Augusta’s efforts to end concentrations of low-income housing continued Wednesday with the grand opening of its first mixed-income family housing development.
Walton Oaks, off Sand Bar Ferry Road, is built on the former site of the Underwood Homes public housing project. The 75 two- and three-bedroom apartments target individuals and families earning at or below 60 percent of the median area household income.
The property is developed and managed by Atlanta-based Walton Communities, which operates 15 mixed-income developments in the Atlanta area. Of the 75 new Walton Oaks units, the Augusta Housing Authority manages 14 reserved for public housing tenants.
At the grand opening celebrations, state Rep. Wayne Howard said the city and the housing authority need to continue rebuilding and redeveloping dilapidated housing complexes.
“I knew and still know some of the stories of Underwood. Public housing initially started out to be a stepping stone for us to move and build ourselves a better quality of life,” Howard said. “We’ve got to make sure we remember the least of those will always be among us.”
The smoke-free complex features tall oak trees, manicured landscape, a playground, fitness center and a library with computer access. A children’s activity center will provide free after-school care for residents. Residents receive one free reading book a month and children can enroll in a reading program.
Tenants must pass credit and background checks. Rents range from $663 to $754 for the 1,088 and 1,178 square-feet units.
Residents began moving into Walton Oaks on July 5. Overall, the complex is 28 percent occupied. The 14 public housing units are occupied, said Melissa Whirledge, the director of marketing for Walton Communities.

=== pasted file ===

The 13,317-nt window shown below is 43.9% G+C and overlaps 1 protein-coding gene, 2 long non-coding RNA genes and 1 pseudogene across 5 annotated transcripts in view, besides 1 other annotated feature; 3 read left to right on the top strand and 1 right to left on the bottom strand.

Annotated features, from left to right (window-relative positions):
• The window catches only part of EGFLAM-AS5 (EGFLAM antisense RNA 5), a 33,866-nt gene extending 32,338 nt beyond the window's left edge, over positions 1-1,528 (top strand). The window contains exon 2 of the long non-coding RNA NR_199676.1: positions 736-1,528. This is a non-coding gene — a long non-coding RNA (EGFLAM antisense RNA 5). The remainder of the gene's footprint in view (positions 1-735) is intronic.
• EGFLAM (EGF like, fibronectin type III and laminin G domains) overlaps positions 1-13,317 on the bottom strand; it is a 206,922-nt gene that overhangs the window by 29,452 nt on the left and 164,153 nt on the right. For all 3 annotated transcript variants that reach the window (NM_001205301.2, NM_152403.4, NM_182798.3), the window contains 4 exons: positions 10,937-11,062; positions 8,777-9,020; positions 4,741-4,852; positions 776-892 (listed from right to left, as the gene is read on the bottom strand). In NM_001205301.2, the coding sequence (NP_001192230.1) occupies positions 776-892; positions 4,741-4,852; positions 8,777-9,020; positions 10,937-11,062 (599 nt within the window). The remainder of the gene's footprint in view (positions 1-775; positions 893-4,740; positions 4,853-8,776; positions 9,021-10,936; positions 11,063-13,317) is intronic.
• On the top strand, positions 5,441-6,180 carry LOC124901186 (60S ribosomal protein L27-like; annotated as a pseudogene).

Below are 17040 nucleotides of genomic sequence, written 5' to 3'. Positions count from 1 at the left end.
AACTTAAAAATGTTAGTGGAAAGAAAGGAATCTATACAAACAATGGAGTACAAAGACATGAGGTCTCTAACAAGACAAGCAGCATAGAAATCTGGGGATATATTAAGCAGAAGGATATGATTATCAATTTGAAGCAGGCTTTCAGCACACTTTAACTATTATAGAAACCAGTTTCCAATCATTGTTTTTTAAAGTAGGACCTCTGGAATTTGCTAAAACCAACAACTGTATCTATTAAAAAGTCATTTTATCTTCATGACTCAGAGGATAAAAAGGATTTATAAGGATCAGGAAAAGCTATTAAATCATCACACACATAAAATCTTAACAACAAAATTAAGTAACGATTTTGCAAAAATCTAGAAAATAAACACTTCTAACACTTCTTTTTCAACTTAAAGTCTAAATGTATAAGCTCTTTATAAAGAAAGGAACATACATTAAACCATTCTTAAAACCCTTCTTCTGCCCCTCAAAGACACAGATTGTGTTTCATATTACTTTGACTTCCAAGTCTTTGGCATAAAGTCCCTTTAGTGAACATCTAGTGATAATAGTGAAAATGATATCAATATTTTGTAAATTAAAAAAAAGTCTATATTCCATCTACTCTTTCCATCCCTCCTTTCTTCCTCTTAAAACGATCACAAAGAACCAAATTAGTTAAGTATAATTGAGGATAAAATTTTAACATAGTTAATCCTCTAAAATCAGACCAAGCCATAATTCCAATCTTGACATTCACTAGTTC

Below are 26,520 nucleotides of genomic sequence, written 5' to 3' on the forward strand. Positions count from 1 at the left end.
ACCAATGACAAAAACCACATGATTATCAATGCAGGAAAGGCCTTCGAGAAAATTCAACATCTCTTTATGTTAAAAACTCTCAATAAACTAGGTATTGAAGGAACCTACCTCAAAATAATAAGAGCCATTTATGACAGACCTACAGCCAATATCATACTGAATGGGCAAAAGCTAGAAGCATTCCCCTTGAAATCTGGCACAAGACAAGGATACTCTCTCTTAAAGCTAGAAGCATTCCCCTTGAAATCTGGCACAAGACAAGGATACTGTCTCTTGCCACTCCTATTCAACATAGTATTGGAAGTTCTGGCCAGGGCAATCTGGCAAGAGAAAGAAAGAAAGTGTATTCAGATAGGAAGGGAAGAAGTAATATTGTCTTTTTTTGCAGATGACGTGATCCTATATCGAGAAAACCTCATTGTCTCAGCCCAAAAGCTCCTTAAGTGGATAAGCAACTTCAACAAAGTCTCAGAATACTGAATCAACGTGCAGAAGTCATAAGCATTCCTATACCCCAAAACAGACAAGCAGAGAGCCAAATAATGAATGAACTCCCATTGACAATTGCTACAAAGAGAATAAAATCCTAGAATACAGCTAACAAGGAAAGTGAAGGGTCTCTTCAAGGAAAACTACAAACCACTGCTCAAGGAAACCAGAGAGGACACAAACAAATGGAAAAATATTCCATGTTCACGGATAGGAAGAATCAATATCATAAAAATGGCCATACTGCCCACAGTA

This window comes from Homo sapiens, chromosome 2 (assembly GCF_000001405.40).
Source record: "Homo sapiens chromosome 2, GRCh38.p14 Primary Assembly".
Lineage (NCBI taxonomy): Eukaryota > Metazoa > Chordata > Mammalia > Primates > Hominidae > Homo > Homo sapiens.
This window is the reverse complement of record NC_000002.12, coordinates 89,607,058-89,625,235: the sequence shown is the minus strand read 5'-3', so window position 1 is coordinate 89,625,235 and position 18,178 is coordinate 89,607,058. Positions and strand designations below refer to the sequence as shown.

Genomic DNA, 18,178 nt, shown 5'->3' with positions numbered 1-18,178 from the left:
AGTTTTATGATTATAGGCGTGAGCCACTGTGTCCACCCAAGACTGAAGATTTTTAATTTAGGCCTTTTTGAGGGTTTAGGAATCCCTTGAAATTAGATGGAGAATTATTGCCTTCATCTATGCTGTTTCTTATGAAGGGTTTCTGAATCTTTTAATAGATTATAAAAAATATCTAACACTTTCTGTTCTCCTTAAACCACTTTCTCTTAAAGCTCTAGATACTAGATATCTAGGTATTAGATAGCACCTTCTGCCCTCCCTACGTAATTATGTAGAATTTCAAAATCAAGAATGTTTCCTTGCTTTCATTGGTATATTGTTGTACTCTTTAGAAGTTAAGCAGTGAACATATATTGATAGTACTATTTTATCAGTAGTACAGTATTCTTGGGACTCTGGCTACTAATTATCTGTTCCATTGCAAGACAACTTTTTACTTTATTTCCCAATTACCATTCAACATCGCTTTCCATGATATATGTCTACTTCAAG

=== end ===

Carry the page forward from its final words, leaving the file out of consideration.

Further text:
“We want to build a neighborhood that is a community that thrives. We are looking for residents who really want to improve upon their life,” Whirledge said.
The first phase – Legacy at Walton Oaks – opened in October for residents older than 55.
Richard Arfman, the Augusta Housing Authority’s director of planning and development, said the city will continue building mixed-income communities.
Augusta is following a trend used across the nation to replace barrack-style public housing with modern apartment homes. In 2008, the Augusta Housing Authority sold Gilbert Manor to the Medical College of Georgia. It was razed before the demolition of Underwood Homes.
Arfman said no former Underwood Homes residents are living at Walton Oaks, although the housing authority did reach out to them. The 14 public housing tenants were removed from the housing authority’s waiting list.
“We didn’t want to get 100 percent public housing by any means. We wanted to get mixed-income so the quality is good,” he said.
The housing authority has applied to the Georgia Department of Community Affairs to fund a third phase of 106 family units, Arfman said. If approved, construction could begin in 2013. A fourth phase of 44 units for seniors is also planned.